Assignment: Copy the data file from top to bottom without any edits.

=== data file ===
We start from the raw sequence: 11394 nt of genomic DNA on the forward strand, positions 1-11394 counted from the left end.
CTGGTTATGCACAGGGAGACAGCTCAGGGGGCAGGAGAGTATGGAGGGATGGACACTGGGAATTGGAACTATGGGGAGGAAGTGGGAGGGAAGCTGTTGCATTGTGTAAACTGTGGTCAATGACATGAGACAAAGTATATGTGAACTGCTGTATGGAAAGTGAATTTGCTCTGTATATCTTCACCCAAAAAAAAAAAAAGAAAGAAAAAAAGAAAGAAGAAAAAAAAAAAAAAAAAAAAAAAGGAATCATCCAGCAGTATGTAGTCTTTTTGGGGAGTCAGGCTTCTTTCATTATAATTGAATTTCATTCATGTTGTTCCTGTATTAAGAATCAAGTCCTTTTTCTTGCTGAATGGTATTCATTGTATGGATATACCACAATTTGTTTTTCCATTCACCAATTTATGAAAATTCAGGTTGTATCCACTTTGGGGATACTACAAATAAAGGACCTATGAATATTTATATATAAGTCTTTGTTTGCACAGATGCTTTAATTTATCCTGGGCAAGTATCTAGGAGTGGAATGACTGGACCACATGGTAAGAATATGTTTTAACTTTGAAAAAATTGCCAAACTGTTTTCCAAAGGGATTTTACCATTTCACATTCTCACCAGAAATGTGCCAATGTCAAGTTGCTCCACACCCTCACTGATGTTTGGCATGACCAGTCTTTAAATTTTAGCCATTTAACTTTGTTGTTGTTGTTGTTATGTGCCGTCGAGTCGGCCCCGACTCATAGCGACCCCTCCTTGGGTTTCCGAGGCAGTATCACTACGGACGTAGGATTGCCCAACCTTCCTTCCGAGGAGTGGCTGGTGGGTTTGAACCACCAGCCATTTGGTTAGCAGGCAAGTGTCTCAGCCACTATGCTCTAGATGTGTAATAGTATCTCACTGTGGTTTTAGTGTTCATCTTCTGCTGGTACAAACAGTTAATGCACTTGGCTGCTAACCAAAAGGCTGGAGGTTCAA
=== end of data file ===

We start from the raw sequence: 11394 nt of genomic DNA on the forward strand, positions 1-11394 counted from the left end.
CTGGTTATGCACAGGGAGACAGCTCAGGGGGCAGGAGAGTATGGAGGGATGGACACTGGGAATTGGAACTATGGGGAGGAAGTGGGAGGGAAGCTGTTGCATTGTGTAAACTGTGGTCAATGACATGAGACAAAGTATATGTGAACTGCTGTATGGAAAGTGAATTTGCTCTGTATATCTTCACCCAAAAAAAAAAAAAGAAAGAAAAAAAGAAAGAAGAAAAAAAAAAAAAAAAAAAAAAAGGAATCATCCAGCAGTATGTAGTCTTTTTGGGGAGTCAGGCTTCTTTCATTATAATTGAATTTCATTCATGTTGTTCCTGTATTAAGAATCAAGTCCTTTTTCTTGCTGAATGGTATTCATTGTATGGATATACCACAATTTGTTTTTCCATTCACCAATTTATGAAAATTCAGGTTGTATCCACTTTGGGGATACTACAAATAAAGGACCTATGAATATTTATATATAAGTCTTTGTTTGCACAGATGCTTTAATTTATCCTGGGCAAGTATCTAGGAGTGGAATGACTGGACCACATGGTAAGAATATGTTTTAACTTTGAAAAAATTGCCAAACTGTTTTCCAAAGGGATTTTACCATTTCACATTCTCACCAGAAATGTGCCAATGTCAAGTTGCTCCACACCCTCACTGATGTTTGGCATGACCAGTCTTTAAATTTTAGCCATTTAACTTTGTTGTTGTTGTTGTTATGTGCCGTCGAGTCGGCCCCGACTCATAGCGACCCCTCCTTGGGTTTCCGAGGCAGTATCACTACGGACGTAGGATTGCCCAACCTTCCTTCCGAGGAGTGGCTGGTGGGTTTGAACCACCAGCCATTTGGTTAGCAGGCAAGTGTCTCAGCCACTATGCTCTAGATGTGTAATAGTATCTCACTGTGGTTTTAGTGTTCATCTTCTGCTGGTACAAACAGTTAATGCACTTGGCTGCTAACCAAAAGGCTGGAGGTTCAA